We live in a country where crime is rife. We need our police force to be proactive and to sometimes make split-second decisions. However, when the police fail in their duties to conduct adequate investigations into an alleged crime, the consequences can be dire.  A great travesty of justice is done when an innocent person is arrested. It is important for both police officers and ordinary citizens to know their rights and responsibilities when it comes to arrest and detention.


Section 10 of the Constitution states that “everyone has inherent dignity and the right to have their dignity respected and protected.”

Section 12 states that:

“Everyone has the right to freedom and security of the person, which includes the right:

(a)  not to be deprived of freedom arbitrarily or without just cause;

(b)  not to be detained without trial;

Arrest constitutes one of the most drastic infringements on the rights of an individual. (Gellman v Minister of Safety & Security 2008 (1)  SACR 446 (W)).


Any arrest without a warrant which is not specifically authorised by law is unlawful.

Section 40(1)(b) of the Criminal Procedure Act 51 of 1977 (the CPA) states:

“Arrest by peace officer without warrant. – (1)   A peace officer may without warrant arrest any person –

(b) whom he reasonably suspects of having committed an offence referred to in Schedule 1, other than the offence of escaping from lawful custody…”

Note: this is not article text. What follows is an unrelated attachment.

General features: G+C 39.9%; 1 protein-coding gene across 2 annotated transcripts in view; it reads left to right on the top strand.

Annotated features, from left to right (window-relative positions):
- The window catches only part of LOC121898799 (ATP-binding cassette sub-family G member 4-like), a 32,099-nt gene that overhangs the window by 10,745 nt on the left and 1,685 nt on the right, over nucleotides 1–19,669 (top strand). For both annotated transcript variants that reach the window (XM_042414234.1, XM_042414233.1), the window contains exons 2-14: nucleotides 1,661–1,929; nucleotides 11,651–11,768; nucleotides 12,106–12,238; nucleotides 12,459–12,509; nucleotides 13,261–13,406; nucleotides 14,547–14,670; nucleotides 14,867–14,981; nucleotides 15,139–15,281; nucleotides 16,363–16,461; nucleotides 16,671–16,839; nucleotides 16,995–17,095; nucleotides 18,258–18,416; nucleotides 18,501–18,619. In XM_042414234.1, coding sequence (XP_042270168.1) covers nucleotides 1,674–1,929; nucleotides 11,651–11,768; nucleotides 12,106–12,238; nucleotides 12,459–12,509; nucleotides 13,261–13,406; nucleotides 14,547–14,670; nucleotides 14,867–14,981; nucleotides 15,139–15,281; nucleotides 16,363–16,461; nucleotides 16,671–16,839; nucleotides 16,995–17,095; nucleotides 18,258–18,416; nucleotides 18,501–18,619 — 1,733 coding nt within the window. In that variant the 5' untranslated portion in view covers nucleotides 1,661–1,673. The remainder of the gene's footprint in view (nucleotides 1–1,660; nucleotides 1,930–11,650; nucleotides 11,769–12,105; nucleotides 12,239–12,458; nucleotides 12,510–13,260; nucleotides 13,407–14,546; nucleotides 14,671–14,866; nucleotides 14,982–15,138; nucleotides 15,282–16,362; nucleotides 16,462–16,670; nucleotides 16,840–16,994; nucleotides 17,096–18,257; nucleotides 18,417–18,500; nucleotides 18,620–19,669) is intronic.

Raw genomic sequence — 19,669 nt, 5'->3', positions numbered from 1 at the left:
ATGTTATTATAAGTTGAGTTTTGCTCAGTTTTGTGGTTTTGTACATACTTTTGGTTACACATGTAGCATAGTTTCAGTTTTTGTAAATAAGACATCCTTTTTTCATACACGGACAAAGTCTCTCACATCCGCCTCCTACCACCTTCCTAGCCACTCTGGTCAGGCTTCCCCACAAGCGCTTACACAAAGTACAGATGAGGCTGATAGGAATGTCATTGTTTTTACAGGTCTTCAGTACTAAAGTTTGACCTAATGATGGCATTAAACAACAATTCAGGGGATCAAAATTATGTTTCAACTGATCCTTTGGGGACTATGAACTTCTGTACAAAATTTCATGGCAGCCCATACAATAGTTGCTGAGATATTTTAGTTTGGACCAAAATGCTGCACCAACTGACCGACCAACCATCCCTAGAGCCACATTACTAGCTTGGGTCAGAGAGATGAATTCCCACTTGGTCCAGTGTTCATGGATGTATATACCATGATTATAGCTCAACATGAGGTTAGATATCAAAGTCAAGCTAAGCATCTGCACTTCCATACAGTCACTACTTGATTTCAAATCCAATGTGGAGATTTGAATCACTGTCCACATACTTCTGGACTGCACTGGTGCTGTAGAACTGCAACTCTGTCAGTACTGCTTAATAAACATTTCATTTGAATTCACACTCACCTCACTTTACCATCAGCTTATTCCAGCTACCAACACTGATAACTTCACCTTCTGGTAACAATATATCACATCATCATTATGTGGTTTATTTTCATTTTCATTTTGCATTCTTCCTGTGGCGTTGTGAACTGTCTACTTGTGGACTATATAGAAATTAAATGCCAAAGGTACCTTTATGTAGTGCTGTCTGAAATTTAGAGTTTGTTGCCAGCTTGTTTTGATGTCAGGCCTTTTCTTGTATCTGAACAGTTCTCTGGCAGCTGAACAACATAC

Schedule 1 lists the offences in respect of which a police officer may arrest a person without a warrant.

The main purpose of an arrest is to secure the attendance of the accused at court.

In order to provide guidance to police officers and other role players with regard to the right of police officers to arrest and detain certain persons in terms of section 40(1)(b) of the CPA, the Minister has issued Standing Order ((G) 341 (The “SOG 341”) dealing with arrest and the treatment of arrested persons.

The application and scope of the SOG 341 has come before the Constitutional Court in Minister of Safety 7 Security v A Van Niekerk (2007)  ZACC 15. Sachs J held that the SOG 341 constitutes nuanced guidelines given by the Minister for the benefit of police officers and courts to interpret where an arrest would be deemed to be lawful.